The full text of Governor Brown’s executive order is available here.

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Comments

30 Comments

      1. judging by your comments on here im betting that you are outraged that that what trump did. then turn around and applaud brown for doing the same thing. you people through a tantrum about trumps failed marriages then applauded Harris for being a homewrecker. i could go on , theirs endless examples of the hypocrisy of the Democratic party and their supporters

      2. Talk about affordable housing. Yeah baby free rent. Let the homeowners eat it and go under. How about she pay the mortgages for the homeowners. No such thing as a free lunch. Guess we should all look forward to our tax hike to pay for all this bull****

      1. The CDC order is limited by income and requires certain affirmative obligations for tenants to qualifu, while Governor Brown’s order seems to be universal.

        1. Tell you what renters and homeowners with mortgages are in for a big surprise when they get the bill for these “deferred” payments. They’ll have to pay the piper and the price is going to be a high one. So when you tell your lender or landlord that governor (flush it down) brown said it was ok to ignore your obligations, get ready. Hopefully you put a portion or all that money in a savings. Because she’ll be long gone collecting her Oregon pension and healthcare for life while adding thousands more government dependent Oregonians in her wake.

            1. You bet I do and you should to if you’ve been paying attention. Remember the housing meltdown when people bailed. Only this time I’d describe it as the mother of all reverse mortgages with all the small print included.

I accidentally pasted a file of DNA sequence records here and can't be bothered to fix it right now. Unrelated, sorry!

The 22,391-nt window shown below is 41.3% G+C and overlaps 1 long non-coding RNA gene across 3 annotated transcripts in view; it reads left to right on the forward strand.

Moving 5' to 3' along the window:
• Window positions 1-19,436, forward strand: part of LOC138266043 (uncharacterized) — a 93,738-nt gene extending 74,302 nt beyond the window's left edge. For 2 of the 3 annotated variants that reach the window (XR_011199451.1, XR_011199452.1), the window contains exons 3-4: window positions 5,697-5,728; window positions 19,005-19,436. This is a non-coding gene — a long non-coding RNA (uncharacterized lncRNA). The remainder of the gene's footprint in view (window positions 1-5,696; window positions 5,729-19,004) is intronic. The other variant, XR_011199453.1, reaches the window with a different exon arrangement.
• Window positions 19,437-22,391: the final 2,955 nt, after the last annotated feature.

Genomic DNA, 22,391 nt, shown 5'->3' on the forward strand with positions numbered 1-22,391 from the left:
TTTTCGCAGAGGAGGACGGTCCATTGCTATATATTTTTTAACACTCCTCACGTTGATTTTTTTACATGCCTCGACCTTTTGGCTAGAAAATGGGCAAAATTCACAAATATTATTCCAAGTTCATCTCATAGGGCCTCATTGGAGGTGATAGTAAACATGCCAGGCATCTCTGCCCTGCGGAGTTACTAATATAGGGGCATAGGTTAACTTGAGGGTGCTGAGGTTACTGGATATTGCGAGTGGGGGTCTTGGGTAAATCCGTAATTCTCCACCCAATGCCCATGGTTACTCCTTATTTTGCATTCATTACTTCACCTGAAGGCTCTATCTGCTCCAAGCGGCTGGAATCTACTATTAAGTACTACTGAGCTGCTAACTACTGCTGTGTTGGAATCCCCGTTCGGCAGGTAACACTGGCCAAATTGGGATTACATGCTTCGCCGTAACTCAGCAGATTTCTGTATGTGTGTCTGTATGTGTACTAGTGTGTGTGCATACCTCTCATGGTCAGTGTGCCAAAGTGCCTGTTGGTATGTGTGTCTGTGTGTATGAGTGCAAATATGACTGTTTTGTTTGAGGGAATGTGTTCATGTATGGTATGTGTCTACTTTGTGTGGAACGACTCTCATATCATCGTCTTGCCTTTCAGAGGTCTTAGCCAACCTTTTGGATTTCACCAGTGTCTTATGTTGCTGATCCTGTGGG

1. He will still be able to collect all of the rent due, unless the renter files for bankruptcy, then as in all bankruptcy situations, he/she just got robbed, and may have to do the same.
      It will be bank bailout time again.

  1. Thankfully I have two good renters. I can cut them some slack on the rent and they understand I need to take care of the mortgage, taxes, insurance. They take care of the yard and the minor stuff inside. This is called working together as human beings and making things work. Win-win.

          1. you have a hard enough time speaking (writing) for yourself without looking the fool with wild contradictions, stepping in it, and smearing it all over yourself – prudence would suggest that you refrain from trying to do it for someone else…. especially “these people”

  2. “Every Oregonian deserves a warm, safe, dry place to call home,” How nice that if the renter can not make payments and they reside in my rental I can do nothing about it. Landlords have no rights.